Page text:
The 1996 PRWORA ended AFDC and replaced it with Temporary Assistance for Needy Families. The most significant change from AFDC to TANF is the end to an individual entitlement for poor families to receive federal aid.[14] This signified that no one could “make a legally enforceable claim for assistance just because they were poor.”[14]

United Kingdom[edit]

New Deal[edit]

In recent years reform of the welfare system in Britain began with the introduction of the New Deal programme [15] introduced by the Labour government in 1997. The aim of this programme was to increase employment through requiring that recipients make serious efforts to seek employment. The Labour Party also introduced a system of tax credits for low-income workers.[16]

Welfare Reform Act 2007[edit]

The Welfare Reform Act 2007 provides for "an employment and support allowance, a contributory allowance, [and] an income-based allowance.".[17] The objectives of the Welfare Reform Act of 2007 were to increase the employment rate to 80% from 75%, to assist 300,000 single parents find employment, to increase the number of workers over 50 by 1 million, and to reduce the number of people claiming incapacity benefits by 2 million

Welfare Reform Act 2009[edit]

This welfare reform proposed an increase of personal responsibility within the welfare system. The reform eliminated Income support, and allocated funds over to the Jobseeker's allowance, to encourage employment. It also encouraged increased parental responsibility by amending child support laws, and requiring births be registered jointly by both parents.[18]

Welfare Reform Act 2012[edit]

This welfare reform proposed changes to the Housing Benefit, which reduced the benefit paid to recipients depending on the size of their living space. This act got the nickname of the “Bedroom Tax.” from the media.[19] It was stated that similarly to other welfare reforms, this act would reduce welfare dependency.[20]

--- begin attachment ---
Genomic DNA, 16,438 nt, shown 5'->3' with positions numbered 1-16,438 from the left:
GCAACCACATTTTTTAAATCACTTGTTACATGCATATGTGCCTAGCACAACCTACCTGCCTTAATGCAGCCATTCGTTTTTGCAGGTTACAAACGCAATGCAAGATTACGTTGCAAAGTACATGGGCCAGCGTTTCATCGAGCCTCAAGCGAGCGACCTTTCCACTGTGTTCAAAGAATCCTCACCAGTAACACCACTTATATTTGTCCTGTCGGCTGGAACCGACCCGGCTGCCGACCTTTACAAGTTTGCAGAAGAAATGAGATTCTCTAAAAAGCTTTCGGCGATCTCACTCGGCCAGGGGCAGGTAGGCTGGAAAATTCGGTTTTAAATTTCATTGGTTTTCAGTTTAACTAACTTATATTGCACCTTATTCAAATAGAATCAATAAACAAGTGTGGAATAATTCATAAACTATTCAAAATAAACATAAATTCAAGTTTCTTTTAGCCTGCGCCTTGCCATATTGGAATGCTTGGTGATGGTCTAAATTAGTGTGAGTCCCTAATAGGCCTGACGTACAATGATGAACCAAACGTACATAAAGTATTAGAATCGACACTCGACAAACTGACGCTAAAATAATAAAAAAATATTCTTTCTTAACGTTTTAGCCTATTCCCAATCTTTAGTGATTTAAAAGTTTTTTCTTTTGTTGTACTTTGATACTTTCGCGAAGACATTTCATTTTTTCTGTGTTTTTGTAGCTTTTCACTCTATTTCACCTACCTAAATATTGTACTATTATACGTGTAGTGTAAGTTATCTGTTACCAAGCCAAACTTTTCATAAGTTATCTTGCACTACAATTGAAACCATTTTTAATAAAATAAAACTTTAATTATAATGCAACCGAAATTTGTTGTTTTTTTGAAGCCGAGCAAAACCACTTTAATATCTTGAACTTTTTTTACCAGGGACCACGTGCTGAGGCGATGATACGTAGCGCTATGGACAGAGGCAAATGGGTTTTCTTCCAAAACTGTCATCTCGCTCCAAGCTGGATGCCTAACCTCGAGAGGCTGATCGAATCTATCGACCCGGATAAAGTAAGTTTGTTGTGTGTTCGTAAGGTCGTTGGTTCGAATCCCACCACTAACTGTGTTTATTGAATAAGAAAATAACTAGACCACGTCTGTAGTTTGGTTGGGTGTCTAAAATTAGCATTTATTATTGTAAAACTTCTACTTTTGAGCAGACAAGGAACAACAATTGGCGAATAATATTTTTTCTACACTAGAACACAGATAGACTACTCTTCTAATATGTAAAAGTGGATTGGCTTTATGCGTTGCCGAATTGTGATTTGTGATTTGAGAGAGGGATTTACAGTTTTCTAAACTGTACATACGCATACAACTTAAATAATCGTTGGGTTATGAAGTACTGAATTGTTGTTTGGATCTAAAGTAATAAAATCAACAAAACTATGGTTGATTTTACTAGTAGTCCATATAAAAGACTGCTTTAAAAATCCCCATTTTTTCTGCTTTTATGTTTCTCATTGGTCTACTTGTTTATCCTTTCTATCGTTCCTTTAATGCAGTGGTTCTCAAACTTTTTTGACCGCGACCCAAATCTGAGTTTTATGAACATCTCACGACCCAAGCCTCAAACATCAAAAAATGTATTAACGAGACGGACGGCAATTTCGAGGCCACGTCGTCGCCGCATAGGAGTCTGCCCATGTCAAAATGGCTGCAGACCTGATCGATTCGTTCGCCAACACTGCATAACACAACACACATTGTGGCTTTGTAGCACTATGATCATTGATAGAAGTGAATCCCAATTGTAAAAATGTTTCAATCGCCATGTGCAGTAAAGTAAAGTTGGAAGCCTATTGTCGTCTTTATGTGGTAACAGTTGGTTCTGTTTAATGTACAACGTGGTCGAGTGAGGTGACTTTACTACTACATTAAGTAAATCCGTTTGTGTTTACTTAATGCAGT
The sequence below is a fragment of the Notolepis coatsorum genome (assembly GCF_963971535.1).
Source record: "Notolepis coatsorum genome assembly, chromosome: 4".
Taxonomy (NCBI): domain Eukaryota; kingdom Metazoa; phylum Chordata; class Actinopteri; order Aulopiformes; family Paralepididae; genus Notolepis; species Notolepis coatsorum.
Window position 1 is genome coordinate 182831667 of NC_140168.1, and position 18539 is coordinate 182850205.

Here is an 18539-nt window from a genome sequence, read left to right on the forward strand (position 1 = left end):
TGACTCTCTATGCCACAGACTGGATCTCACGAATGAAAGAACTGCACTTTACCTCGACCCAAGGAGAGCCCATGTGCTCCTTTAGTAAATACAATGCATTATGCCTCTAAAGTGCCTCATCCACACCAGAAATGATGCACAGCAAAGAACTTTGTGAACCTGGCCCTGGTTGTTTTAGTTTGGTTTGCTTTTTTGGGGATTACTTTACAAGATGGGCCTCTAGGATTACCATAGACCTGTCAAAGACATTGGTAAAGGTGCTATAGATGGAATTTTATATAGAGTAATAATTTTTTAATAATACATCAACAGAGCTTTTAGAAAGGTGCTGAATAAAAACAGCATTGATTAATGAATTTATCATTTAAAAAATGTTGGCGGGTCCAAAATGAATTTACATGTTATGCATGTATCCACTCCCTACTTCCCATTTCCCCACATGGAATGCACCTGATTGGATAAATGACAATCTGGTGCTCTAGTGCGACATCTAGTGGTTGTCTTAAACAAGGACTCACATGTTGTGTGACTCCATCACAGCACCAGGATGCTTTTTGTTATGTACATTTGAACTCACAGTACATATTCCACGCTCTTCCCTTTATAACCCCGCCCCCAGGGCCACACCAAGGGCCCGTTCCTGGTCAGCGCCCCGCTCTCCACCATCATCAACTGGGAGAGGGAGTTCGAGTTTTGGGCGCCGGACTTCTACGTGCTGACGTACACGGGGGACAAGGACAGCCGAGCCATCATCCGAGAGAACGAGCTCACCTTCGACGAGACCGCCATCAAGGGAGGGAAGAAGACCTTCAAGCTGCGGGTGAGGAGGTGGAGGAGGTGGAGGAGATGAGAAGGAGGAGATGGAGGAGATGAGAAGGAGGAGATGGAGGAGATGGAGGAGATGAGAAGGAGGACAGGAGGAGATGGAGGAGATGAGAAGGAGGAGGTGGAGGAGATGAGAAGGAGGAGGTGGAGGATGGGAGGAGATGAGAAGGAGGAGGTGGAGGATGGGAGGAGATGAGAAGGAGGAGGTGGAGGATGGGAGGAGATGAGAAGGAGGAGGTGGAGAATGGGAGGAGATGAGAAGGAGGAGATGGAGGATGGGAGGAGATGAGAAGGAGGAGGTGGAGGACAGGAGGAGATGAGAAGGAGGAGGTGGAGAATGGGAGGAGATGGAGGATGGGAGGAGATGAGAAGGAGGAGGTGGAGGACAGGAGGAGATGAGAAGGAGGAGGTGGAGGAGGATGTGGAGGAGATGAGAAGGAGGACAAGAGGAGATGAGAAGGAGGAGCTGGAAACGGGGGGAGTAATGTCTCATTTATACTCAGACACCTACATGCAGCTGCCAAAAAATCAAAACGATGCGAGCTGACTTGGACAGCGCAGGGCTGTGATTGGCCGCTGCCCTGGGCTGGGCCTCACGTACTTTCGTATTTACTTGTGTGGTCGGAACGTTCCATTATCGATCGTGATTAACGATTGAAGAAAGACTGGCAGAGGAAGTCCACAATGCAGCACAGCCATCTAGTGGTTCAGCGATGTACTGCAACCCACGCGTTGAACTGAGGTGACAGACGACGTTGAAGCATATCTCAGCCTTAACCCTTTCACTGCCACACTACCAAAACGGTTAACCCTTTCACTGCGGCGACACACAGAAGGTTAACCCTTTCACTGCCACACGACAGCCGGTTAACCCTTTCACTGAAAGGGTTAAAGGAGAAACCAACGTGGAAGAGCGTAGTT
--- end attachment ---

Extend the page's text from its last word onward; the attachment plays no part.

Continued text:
Beginning in the mid-1970s, a deficit in the social insurance program began to appear. The deficit saw peaks at 27.75% of the social insurance budget in 1992. This led to a major push by the government to cut back spending in the welfare program. By the end of the 1990s the deficit had been almost completely eradicated. The often large deficits that the program has endured has led to a tremendous amount of opposition to the program as it stands.

In February 2020, a pension overhaul was adopted by decree using Article 49 of the French constitution.[21]


During the 2015–2018 Brazilian economic crisis, there has been both economic and political turmoil. President Dilma Rousseff, who was later impeached and replaced by President Michel Temer, strived to expand the social welfare program Bolsa Família instated by her predecessor Luiz Inácio Lula da Silva. As a social-democrat, Rousseff pledged that "Brazil will continue to grow, with social inclusion and mobility."[22] When Michel Temer took office, to cope with the severe economic recession, he proposed social welfare reforms to change labor rules and the social security pension system. Temer's plan included limiting pension benefits and raising the retirement age in order to save money and fix the economy. Additionally, under his reform, companies have greater power to require longer work days and use part-time workers. In response to this reform, labor unions, rural workers, and government employees held protests all over Brazil.[23] The vote to approve the pension reform was first suspended until February 2018, and now has been further postponed as a campaign issue in this year's election. Temer's critics believe that the reason for the postponed reform is its vast public disapproval.[24]